Thank you for the kind introduction, Henry. Mr. Secretary-General, ladies and gentlemen,
I’d like to extend a warm welcome to our partners from the UN, the multilateral development banks, the private sector, and to the broader development community. I’m very pleased you’ve joined us today for this discussion on moving from ideas to action for mobilizing the trillions of dollars we need for development. I’d also like to thank my MDB and IMF colleagues for their strong collaboration with us on this important agenda over the past year. This is a true example of what we can achieve through partnership.
With the end of the Millennium Development Goals and the introduction of the Sustainable Development Goals comes an opportunity to make important changes in how we approach development. We’ll meet at the UN in September, in a process led by UN Secretary General Ban Ki Moon, to finalize a vision for sustainable development that embraces economic, social and environmental priorities.
Many of these goals are aligned with our mission at the World Bank Group, which is to end extreme poverty by 2030 and boost shared prosperity for the bottom 40 percent in developing countries.
Today, we’re here because of the Secretary-General’s foresight. After countries in the world endorsed the Millennium Development Goals, it took two years for them to discuss the financing needed to meet those targets. In contrast, the Secretary-General and the government of Ethiopia have brought us together today two months before the endorsement of the Sustainable Development Goals to find financing to meet the new targets. Thank you, Secretary-General, because of you we are moving rapidly to finds answers to the all-important question of financing development for the next generation.
Official development assistance, which stands today at about $135 billion a year, is a cornerstone of financing, especially in the poorest and most fragile countries. Now we have a responsibility to find new ways to leverage such generosity to crowd in private sector funding. We also must stop illicit financial flows and increase domestic resource mobilization. These measures will allow us to leverage the billions of dollars in official development assistance to trillions in investment of all kinds, whether public or private, national or global.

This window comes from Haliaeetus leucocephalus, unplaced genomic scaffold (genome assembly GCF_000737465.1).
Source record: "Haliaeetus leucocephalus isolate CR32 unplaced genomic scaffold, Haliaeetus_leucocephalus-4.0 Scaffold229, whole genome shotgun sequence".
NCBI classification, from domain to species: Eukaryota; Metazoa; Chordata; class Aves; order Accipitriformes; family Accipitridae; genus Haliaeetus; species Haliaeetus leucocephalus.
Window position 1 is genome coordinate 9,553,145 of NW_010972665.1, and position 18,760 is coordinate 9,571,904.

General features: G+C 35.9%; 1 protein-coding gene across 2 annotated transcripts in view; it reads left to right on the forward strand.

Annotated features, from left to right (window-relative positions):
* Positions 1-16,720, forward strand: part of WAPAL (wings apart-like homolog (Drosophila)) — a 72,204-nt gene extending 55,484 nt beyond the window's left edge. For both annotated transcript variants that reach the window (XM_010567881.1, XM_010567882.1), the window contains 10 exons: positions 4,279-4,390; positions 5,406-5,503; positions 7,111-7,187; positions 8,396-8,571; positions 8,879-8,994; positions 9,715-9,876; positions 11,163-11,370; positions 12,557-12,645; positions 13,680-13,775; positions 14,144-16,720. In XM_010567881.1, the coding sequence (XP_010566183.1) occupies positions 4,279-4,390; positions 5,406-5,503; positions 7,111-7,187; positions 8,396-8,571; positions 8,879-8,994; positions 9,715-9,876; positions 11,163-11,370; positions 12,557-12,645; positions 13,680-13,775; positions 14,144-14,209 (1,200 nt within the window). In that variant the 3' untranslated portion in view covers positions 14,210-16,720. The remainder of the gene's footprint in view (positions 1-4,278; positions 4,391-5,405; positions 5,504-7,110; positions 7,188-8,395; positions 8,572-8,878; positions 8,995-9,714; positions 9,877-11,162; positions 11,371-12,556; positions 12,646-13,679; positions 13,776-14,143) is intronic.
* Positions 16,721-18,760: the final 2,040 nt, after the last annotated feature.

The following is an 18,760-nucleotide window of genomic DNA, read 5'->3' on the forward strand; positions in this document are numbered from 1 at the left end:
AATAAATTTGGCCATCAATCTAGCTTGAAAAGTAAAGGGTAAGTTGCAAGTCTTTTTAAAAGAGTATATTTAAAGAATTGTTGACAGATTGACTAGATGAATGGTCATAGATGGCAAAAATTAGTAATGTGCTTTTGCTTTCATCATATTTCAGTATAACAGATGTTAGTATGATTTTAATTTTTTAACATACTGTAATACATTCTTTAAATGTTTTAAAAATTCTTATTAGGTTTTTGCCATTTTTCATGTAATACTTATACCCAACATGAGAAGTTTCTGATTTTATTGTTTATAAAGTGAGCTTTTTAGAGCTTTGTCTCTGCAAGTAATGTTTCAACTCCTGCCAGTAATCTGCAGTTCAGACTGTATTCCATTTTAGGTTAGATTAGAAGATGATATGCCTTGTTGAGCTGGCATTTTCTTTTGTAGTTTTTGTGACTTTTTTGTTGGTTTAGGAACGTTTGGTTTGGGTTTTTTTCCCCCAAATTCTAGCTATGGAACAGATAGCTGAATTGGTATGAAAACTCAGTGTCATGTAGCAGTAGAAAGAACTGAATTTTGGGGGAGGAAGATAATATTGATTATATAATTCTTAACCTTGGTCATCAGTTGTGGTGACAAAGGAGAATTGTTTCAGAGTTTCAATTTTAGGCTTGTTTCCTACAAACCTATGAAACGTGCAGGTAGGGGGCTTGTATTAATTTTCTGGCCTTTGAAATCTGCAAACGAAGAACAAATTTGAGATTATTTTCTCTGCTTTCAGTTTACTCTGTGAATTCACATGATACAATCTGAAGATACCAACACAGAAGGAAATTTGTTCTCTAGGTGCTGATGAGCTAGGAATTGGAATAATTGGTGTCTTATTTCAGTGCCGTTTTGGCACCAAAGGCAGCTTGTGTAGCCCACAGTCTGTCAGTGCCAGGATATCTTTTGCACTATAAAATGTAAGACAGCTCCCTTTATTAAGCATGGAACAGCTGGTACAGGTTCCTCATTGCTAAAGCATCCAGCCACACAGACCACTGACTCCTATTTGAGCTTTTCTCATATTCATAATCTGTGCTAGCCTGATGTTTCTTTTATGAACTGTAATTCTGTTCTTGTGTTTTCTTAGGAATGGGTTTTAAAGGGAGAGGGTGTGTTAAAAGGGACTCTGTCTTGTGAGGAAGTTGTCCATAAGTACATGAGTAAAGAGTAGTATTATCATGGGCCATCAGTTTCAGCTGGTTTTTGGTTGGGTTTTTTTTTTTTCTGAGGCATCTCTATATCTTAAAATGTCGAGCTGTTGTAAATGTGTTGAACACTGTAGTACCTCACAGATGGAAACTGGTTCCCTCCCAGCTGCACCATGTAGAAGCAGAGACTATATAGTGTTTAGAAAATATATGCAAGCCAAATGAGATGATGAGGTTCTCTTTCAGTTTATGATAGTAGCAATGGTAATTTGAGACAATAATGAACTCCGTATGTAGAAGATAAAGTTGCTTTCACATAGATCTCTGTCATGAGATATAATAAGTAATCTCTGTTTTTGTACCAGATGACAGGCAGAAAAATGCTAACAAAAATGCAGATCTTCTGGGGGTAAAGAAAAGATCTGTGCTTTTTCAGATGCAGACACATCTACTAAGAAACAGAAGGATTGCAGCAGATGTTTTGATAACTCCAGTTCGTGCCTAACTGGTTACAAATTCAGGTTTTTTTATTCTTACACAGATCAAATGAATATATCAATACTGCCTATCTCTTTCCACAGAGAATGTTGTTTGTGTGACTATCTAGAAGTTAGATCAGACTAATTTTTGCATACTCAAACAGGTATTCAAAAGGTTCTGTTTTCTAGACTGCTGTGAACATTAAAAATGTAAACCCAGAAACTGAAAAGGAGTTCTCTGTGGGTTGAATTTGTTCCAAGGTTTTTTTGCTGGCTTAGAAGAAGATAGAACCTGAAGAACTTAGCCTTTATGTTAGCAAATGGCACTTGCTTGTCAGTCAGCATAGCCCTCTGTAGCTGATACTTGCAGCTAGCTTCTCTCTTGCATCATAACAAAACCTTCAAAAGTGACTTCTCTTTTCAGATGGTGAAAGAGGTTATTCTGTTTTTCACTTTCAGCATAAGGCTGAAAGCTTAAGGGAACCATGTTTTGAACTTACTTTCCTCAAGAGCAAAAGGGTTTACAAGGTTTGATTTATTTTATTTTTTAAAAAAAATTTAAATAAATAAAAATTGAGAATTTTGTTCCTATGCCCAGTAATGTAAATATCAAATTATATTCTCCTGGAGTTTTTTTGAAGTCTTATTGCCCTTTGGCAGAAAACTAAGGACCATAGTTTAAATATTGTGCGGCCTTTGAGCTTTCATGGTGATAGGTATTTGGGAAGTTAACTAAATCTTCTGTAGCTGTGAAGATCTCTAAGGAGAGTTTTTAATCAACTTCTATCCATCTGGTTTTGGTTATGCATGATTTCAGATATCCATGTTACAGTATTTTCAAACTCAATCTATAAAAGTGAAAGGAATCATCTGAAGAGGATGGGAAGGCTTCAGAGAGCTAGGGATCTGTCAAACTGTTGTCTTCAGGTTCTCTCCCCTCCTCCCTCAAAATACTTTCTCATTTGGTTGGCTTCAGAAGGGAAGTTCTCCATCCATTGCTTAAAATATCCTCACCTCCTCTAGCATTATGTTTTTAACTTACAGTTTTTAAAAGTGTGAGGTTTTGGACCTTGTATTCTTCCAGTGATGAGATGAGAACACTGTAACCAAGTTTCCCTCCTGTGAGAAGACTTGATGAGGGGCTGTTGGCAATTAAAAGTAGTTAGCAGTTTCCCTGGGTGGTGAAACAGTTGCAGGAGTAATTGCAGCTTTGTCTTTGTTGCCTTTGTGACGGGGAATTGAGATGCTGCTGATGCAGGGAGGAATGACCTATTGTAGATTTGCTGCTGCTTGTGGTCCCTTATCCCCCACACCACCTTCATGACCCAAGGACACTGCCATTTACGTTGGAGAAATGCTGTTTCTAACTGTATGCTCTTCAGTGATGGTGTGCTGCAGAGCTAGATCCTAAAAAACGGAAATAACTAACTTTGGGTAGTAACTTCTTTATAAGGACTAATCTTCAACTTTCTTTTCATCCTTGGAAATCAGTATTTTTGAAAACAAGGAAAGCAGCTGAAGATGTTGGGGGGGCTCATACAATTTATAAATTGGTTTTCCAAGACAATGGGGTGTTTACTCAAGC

Tackling this challenge requires us to think creatively and act collaboratively. Over the past year, at the request of the Secretary-General, the international financial institutions have collaborated with new purpose and with the SDG goals in mind. We’re exploring ways to use our shareholder capital, innovative financing solutions, knowledge, and convening power to catalyze and crowd-in trillions of public and private sector dollars.
We already generate up to an additional $2 to $5 for every dollar invested in us. We do this by making smart use of our balance sheets and focusing on growth. We announced last week that this leverage enables us to make a combined commitment of more than $400 billion in financing over the next three years.
The speakers today will talk about the flexibility of the MDB model, which allows us to leverage these investments through the development of innovative solutions to global challenges. One example of this flexibility is World Bank Group’s pandemic emergency facility, which is being designed to finance in a matter of days, not months, the containment of health crises like Ebola, or potentially worse pandemics in the future.
In the effort to greatly expand financing for development, one of the most promising areas is to increase domestic resource mobilization. We are working with the IMF to help developing countries strengthen their tax systems through targeted technical assistance. Through this joint initiative, we will develop improved diagnostic tools to assess and strengthen tax policies and the effectiveness of fiscal revenue systems. More broadly, the initiative also aims to deepen the dialogue with developing countries on international tax issues. This joint effort builds on the Bank Group’s current tax programs in more than 48 developing countries and the Fund’s technical assistance projects in more than 120 countries.
These initiatives are underpinned by a simple idea: to have a big impact, we must share ideas and collaborate. Our recent Development Finance Forum held in Rotterdam spurred us to look for new areas of cooperation and identify initiatives that are working and can be scaled up.
Now is time to translate the best ideas and expertise of our institutions into action. To go from billions in official assistance to trillions in investments, we will have to push even further our willingness to collaborate through creative partnerships. All the world is watching us in Addis to see if our aspirations and courage will match those of the nearly billion people who live in extreme poverty today. Only by doing so can we be the first generation in human history to end extreme poverty in our lifetime.
Thank you very much.